Demolition: Film Review
Cast: Jake Gyllenhaal, Naomi Watts, Chris Cooper, Judah Lewis, Heather Lind
Director: Jean-Marc Vallee
Visual subtlety is in short supply in Jean Marc Vallee's Demolition, wherein Jake Gyllenhaal's grieving investment broker literally has to tear his life apart to put it back together again.
Mercifully though, there is a Jake Gyllenhaal performance that enlivens proceedings without resorting to tics and tricks to keep the audience engaged. Charisma here is as obvious as the guy who intones early on that "Everything is a metaphor".
Gyllenhaal plays Davis, whose wife is killed in a smash; he escapes with not a scratch, but starts to wake up from his previous life and behave unusually. Whereas Davis was previously detached from engaging with others, he fixates and forms a friendship with Karen (Naomi Watts) a customer service rep for a vending machine company that Davis has a beef with.
As his resentful father in law Phil (the ever stoic Chris Cooper) tries to get Davis to help create something for his daughter's death, the grief treats him differently and Davis' world changes.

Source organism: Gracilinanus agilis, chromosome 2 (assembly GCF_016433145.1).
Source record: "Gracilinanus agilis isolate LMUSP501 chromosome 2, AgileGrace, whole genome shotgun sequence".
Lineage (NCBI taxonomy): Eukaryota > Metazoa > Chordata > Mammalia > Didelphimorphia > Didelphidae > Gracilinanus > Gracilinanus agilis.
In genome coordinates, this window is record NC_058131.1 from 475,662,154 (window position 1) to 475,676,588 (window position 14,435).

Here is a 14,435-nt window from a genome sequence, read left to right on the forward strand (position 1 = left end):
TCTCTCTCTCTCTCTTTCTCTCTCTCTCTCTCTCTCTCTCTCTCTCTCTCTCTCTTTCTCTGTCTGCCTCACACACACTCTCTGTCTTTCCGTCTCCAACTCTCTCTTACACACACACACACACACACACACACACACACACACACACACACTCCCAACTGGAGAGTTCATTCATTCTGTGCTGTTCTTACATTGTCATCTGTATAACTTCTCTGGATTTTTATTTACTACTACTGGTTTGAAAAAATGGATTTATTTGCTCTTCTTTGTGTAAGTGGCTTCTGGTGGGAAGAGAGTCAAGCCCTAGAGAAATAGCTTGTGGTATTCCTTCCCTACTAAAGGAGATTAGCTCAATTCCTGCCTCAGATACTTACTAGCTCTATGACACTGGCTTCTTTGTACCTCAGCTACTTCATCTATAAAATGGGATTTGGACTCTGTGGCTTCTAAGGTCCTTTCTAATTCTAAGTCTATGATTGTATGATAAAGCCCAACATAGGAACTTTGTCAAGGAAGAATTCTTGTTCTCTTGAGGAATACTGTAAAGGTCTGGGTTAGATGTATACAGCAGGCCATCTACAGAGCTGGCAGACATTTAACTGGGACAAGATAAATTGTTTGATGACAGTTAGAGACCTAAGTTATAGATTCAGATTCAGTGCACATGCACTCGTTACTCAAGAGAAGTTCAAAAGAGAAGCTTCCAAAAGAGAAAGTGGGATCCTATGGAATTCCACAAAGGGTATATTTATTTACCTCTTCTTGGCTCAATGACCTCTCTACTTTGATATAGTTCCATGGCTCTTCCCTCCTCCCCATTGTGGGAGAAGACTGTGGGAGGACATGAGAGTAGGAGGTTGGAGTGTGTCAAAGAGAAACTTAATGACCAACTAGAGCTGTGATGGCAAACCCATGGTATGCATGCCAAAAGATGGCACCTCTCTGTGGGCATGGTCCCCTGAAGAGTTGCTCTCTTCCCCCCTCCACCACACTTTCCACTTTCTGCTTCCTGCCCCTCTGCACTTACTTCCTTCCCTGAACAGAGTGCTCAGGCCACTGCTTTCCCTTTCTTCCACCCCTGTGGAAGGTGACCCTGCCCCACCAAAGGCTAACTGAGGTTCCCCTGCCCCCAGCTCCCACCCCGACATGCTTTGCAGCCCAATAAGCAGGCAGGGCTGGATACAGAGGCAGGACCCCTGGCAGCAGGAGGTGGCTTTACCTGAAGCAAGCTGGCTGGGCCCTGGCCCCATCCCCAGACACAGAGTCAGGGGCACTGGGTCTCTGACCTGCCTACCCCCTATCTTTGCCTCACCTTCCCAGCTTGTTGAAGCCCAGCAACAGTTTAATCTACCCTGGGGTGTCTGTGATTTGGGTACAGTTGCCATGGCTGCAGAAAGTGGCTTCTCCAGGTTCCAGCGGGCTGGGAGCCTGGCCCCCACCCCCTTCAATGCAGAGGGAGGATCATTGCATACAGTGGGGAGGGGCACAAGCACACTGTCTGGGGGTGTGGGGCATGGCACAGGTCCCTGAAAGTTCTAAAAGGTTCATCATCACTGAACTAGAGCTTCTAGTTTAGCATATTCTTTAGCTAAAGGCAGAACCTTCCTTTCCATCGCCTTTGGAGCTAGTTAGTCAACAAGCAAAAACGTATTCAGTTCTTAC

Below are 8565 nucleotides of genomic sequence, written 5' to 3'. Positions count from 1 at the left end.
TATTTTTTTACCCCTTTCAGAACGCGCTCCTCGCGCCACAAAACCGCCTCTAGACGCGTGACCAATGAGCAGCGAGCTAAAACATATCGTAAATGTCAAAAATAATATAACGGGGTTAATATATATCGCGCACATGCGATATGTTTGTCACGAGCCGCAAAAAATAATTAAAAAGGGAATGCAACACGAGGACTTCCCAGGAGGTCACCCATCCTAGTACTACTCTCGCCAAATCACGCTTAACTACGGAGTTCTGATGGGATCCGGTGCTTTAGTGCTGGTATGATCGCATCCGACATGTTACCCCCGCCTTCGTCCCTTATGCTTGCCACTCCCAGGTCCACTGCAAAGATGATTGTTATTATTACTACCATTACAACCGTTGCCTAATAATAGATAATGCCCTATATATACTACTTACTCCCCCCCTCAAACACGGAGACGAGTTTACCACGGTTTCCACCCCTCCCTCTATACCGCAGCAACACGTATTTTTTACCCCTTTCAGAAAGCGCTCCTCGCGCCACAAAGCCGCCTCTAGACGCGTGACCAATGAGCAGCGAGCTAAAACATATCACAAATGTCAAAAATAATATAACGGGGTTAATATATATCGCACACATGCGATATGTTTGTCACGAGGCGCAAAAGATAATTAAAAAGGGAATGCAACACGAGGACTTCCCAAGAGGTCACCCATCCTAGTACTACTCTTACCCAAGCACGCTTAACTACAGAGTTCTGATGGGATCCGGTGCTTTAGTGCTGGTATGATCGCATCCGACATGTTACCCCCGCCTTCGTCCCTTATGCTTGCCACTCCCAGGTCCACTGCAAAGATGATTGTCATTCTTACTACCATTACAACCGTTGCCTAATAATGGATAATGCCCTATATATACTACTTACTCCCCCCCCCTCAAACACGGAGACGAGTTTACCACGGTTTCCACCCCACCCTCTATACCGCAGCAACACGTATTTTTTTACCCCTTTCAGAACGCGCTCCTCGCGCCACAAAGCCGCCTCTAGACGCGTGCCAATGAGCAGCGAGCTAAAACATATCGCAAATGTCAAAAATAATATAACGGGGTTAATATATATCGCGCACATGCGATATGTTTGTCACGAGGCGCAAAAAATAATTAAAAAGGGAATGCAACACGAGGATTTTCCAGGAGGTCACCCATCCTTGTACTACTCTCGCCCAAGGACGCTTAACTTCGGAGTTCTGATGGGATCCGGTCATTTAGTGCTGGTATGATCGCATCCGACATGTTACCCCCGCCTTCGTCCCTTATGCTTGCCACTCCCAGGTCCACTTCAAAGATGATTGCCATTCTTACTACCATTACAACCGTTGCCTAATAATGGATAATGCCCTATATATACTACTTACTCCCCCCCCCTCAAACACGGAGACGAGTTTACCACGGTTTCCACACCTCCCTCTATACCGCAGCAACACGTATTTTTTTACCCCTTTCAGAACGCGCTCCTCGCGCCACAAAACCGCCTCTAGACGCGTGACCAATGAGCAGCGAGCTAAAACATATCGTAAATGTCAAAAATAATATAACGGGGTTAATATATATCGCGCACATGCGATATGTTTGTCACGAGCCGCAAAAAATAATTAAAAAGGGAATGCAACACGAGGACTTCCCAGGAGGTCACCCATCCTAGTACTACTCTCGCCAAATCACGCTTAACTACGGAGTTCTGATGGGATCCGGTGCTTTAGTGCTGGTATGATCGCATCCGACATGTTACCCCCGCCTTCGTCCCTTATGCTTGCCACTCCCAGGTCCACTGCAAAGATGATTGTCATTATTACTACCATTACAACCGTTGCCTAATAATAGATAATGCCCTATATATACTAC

Dallas Buyers' Club director Jean-Marc Vallee relies on his patented looped reflections, backward cuts and dreamlike shots to build this slightly over egged concoction that has as left-field an ending as anything witnessed in 2016's cinematic pantheon.
Mind you, it's to be expected in its treatment of two side characters whose usefulness simply narratively grinds to a halt inside a cliched cul de sac (a son struggling with who he is, played by Lewish and Watts' mother whose connection with all is lost in case you're counting.) It's a shame because the third act's intentions thoroughly derail the narrative train that's been running through - a man in crisis trying to deal with what's around and inside him.
The letters Davis sends to Karen and the vending machine company do an astute job of servicing both exposition and back-story, and add a quirkier edge to proceedings as we watch one man succumb to a degree of sociopathic behaviour, mental illness and incapacity.
There's little predictability in the earlier moments of the film, but these fall by the wayside as the film tries to wrap up what were hitherto nicely disparate threads that bordered on a poignancy into a schmaltzy gooey end.
Certainly, the aforementioned ending does little to complement what has already transpired and feels like a betrayal in many ways, offering a redemption that doesn't feel earned or sought after.
But it's a sensational turn from Gyllenhaal that really anchors Demolition, an eclectic observation of grief and a drama that stands out despite some flaws.